German Chancellor Angela Merkel said in an interview with Jewish Voice from Germany that "support for Israel's security is part of our national ethos," that "Israel is still the only true democracy in the Middle East," and vowed to protect the country from the Iranian threat. What happened to the political instincts of Mrs. Chancellor?
In an interview on September 13 with Jewish Voice from Germany Angela Merkel said that heinous crimes committed by Germany against the Jews that nearly led to the collapse of civilization would always be present in the relations between the countries. "We can shape the future of the resulting special relations between Germany and Israel in awareness of that. Our relations are very good," Merkel said. Each line of the interview shows guilt before the Jewish people, but Ms. Merkel is not personally to blame for the Holocaust, so why is she making her people hostage to Israel's security, and is even including it in the ideology of "ethos" of the Germans?
"Israel is the only true democracy in the Middle East," continued the chancellor. "We want to work together as closely as possible in all spheres and can be proud of our cooperation in culture, science or environmental protection. In development policy, we're carrying out very successful trilateral projects together, for example in Ethiopia. Another priority is youth exchange."
Ethiopia is, of course, a strong argument. Israeli democracy is a democracy, but not a true one, the term "only" is also debatable, but what about Iran that provides for change of power (which, incidentally, is not the case in Germany)? Israeli legislation has approximately 40 laws that apply only to the Palestinians, is this not what we call "segregation"? In addition, thousands of Palestinians are in prison without charge, under what laws?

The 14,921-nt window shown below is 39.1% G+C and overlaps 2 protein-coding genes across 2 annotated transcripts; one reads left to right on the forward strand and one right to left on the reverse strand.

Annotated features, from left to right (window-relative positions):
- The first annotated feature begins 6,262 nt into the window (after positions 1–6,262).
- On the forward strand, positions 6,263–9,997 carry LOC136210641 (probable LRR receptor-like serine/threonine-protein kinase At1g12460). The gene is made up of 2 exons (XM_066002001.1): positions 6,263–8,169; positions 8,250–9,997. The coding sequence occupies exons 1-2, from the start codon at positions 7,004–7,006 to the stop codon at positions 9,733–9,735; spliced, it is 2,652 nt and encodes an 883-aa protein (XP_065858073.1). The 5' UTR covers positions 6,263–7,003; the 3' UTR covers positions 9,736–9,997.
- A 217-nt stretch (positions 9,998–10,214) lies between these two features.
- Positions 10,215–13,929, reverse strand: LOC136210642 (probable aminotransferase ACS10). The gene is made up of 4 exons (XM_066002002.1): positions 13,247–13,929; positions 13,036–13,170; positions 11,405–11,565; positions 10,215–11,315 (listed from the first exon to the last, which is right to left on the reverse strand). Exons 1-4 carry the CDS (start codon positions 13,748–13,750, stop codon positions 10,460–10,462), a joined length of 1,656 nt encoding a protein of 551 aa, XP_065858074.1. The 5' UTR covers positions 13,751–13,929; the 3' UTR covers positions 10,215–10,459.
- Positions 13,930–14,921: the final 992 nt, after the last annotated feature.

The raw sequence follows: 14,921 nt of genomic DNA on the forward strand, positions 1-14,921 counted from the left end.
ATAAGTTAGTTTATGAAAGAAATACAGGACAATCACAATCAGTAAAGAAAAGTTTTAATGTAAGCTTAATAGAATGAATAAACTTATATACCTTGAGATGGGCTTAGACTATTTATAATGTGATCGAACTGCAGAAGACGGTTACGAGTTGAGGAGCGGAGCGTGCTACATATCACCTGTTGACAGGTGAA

When asked about the Iranian nuclear threat against Israel, Merkel repeated: "That means that we'll never be neutral and that Israel can be sure of our support when it comes to ensuring its security."
Answering the question about Zionism, she said: "For those who share my view that the Jews as a people have a right to self-determination, Zionism as a national movement of the Jewish people is the embodiment of this very right which its opponents want to deny."
Ms. Merkel has likely forgotten that every nation in the world that identifies itself as a nation is entitled to self-determination, at least in accordance with the UN Charter, regardless of anyone's wishes. However, Israel denies this right to the Palestinians. In addition, Israel's right to self-determination is beyond doubt after the adoption of UN Security Council resolution number 181 in 1947.
Of course, the reporter tried to get further Chancellor's "approval," and the conversation turned to the Israeli settlements in the Palestinian territories. Here Merkel had a difficult time. "I've often made critical comments about settlement expansion in the occupied West Bank and in East Jerusalem, and my position hasn't changed. At the same time, it's equally important to me that the two sides, both Israel and the Palestinians, work towards a durable peace settlement, that's to say a viable two-state solution. And I will support every step taken by the Israeli Government to make such talks possible," said the Chancellor.
Ms. Merkel is inconsistent. She just expressed her solidarity with Israel, called it a true democracy, and suddenly opposed its policies of the occupation of the West Bank. Does this mean she supports Palestine?